To explain, think playing music by a metronome. But instead of notes, you are taking a series of actions to load and fire a musket or rifle.
      Priming and loading consisted of 15 individual motions, done in a particular order. Then, there is a whole sequence of actions to position ranks forward to firing position, and actually firing.
      I shoot those sorts of guns frequently, and it really takes practice to do it safely and accurately. Doing those drills when someone is shooting cannons at you or charging you with bayonets is much harder.
      A survey of weapons recovered at Gettysburg revealed that half had been loaded more than once, and some had been loaded multiple times. That indicates troops out of regulation, to the point where they just keep putting powder, wadding and shot into the muzzles of their rifles, but neglecting to fire. When one does try to fire one of those, it is very likely to blow up in your face.

      Well regulated militia members would be able to perform the motions required with consistent accuracy and timing.
      If you walked into a shop in 1790, and asked if you could buy a regulator, the proprietor would be a clock maker, or an agent for one, and the regulator itself would be a clock capable of keeping very accurate time.

      1. I’ll admit that I haven’t researched it, but I’m guessing “regulated” had a meaning that varied depending on the context back in those days, just like it does now. I’m also guessing it had nothing to do with time when applied to “militia”. Do you have any references to back up your interpretation?

        1. My Dad is a PHD of Military History, and I grew up with this understanding. As for the count of actions, the come from the Drill Manual in use at the time. Here is one condensed version-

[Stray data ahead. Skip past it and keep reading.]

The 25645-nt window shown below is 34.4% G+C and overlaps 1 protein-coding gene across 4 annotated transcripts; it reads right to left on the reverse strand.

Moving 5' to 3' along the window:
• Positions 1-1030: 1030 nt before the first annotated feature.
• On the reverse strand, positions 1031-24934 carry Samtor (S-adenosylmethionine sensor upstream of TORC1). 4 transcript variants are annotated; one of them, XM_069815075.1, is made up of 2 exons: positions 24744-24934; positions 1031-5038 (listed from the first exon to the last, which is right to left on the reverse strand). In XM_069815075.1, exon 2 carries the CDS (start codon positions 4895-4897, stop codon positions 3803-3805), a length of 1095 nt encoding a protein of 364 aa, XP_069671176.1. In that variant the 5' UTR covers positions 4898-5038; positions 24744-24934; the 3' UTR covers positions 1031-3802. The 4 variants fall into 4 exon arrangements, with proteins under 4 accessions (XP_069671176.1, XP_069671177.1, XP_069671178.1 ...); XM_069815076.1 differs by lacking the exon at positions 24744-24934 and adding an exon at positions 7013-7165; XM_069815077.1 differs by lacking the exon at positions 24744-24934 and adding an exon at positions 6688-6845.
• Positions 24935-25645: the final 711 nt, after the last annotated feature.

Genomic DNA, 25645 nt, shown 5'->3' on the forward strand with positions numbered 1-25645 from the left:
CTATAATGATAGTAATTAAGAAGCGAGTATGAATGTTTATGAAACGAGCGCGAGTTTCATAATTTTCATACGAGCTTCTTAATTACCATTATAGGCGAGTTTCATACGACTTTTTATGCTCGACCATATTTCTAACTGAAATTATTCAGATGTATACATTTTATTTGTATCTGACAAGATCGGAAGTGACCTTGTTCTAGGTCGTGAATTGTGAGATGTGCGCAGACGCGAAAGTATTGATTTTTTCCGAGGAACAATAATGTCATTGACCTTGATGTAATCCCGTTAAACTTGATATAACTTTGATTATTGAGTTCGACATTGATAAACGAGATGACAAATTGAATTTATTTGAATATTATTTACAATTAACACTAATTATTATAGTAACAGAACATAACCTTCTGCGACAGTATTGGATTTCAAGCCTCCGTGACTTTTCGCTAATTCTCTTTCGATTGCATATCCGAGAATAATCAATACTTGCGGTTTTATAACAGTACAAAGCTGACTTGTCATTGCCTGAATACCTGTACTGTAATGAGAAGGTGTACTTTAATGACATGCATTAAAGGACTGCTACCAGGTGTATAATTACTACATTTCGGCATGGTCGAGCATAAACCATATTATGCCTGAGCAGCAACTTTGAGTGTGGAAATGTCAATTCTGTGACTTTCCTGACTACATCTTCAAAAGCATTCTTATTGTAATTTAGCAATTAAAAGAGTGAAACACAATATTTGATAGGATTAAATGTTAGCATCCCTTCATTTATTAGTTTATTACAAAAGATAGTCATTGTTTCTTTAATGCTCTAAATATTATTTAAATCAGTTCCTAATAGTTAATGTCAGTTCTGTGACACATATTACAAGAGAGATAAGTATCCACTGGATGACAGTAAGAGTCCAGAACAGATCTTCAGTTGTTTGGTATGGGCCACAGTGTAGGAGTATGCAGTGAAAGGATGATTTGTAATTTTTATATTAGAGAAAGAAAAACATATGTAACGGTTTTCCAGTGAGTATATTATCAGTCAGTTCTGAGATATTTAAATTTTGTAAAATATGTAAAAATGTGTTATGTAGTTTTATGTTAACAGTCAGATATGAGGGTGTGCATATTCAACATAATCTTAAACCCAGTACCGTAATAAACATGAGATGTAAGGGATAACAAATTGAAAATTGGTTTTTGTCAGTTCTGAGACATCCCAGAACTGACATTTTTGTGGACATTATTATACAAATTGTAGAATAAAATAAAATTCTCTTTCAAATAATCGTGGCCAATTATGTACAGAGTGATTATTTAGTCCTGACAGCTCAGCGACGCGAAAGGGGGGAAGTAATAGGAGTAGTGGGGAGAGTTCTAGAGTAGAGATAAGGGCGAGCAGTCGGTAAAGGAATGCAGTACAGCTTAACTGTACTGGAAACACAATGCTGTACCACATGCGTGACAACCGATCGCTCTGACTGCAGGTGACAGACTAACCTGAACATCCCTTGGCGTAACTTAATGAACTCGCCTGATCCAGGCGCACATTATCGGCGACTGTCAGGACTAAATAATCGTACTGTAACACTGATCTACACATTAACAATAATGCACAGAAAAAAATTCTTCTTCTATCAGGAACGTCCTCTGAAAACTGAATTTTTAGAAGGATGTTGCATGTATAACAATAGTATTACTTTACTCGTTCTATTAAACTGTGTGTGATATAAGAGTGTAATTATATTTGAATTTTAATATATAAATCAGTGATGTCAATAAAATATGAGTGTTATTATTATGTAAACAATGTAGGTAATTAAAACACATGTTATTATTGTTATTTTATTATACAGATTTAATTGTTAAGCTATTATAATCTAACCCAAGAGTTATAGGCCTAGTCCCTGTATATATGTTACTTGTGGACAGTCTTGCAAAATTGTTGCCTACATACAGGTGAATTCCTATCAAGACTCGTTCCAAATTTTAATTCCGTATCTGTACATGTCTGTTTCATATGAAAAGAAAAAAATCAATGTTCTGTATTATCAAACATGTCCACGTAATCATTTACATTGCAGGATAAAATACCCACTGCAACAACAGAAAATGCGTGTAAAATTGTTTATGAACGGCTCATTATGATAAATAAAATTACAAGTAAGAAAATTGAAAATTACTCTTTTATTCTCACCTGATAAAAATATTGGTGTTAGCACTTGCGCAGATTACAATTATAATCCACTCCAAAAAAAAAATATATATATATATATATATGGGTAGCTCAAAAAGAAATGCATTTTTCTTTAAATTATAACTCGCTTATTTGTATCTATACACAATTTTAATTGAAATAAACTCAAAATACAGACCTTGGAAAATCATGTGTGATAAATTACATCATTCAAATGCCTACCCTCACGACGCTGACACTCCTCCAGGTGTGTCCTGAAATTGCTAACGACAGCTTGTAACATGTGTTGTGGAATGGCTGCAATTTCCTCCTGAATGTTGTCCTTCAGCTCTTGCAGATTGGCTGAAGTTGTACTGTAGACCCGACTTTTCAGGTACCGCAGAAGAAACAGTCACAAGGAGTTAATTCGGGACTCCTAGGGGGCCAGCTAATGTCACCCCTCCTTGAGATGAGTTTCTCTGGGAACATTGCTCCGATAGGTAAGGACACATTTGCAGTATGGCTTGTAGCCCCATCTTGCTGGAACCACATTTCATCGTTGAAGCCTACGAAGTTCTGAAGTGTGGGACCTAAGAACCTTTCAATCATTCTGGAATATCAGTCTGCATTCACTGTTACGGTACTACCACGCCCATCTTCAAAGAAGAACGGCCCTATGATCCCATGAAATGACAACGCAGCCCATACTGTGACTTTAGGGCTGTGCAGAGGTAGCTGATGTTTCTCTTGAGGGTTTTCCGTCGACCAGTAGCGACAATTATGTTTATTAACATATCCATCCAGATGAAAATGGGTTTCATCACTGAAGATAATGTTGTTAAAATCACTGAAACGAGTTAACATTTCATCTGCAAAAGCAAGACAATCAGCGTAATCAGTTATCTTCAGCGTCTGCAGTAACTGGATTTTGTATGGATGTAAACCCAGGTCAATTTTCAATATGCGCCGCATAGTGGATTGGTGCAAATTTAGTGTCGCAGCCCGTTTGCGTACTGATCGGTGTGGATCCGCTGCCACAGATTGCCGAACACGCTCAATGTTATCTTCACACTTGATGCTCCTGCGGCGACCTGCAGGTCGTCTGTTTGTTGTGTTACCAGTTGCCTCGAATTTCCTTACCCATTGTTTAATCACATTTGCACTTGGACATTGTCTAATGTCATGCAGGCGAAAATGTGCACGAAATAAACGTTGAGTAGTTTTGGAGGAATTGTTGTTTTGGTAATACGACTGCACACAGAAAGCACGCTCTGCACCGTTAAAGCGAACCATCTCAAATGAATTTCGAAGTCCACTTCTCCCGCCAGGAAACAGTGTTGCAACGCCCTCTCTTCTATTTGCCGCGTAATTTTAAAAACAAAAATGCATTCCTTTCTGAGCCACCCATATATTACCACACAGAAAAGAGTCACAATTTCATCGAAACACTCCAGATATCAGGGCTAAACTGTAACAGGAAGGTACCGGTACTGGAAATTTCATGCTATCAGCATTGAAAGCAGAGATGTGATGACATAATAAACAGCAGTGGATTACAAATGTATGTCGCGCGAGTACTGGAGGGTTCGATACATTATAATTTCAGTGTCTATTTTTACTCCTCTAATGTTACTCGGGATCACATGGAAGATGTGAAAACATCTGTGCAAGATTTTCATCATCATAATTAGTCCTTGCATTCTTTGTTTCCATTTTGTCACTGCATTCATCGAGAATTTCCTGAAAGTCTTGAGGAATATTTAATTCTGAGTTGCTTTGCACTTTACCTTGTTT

https://www.6nc.org/von-steuben-manual-of-arms/
          That is an excerpt from the “Regulations for the order and discipline of the troops of the United States”
          Regulation in 1780 was a noun of action, meaning “state of being reduced to order”. As an adjective, “having a fixed pattern; in accord with a rule or standard”

          Hamilton wrote in “Federalist 29” about the balance of priorities that would enable (White male) citizens “to acquire the degree of perfection which would entitle them to the character of a well-regulated militia”, without disrupting their day to day duties.

          From experience, learning the drill manual is about doing the steps “on the time”. You start very slow, and build up speed and accuracy. All of the steps to prepare a muzzle loading rifle to fire take time. It is most effective to fire by ranks, to cover the enemy with regular and consistent fire. That means as the front rank is firing, other ranks are in the process of reloading, and will be expected to be ready upon the order to step to the right between the front ranks and fire, simultaneously. It can only work when ranks come close to a metronome-like precision in performing the various steps.

          1. Sure, those things you mention can be accommodated in “regulated”, but so can the idea that the militia, having been properly trained, are not to give their weapons to the untrained general public. Any proper militia has a list of regulations. One important one is not to give your weapon to others who are untrained and not in the militia. I would be really surprised that there exists any militia regulations that says nothing about this.

            There’s nothing here about everyone being in the militia. The use of the word assumes that it isn’t the entire population, just the militia. If they meant for everyone to be in the militia, they would have said “people”, as in “We the people”. If they meant for everyone to be “regulated”, they would have said so.

            The idea that our current situation is what the framers had in mind is a joke.

            1. They did not say that the right of “militia members” to keep and bear arms, shall not be infringed. Or even “citizens”. They used the phrase “the people”.

              I was not attempting a general debate on the 2nd amendment, just addressing the changing nature of “regulated”

              As far as membership, the law uses the phrase.

              “The militia of the United States consists of all able-bodied males at least 17 years of age…”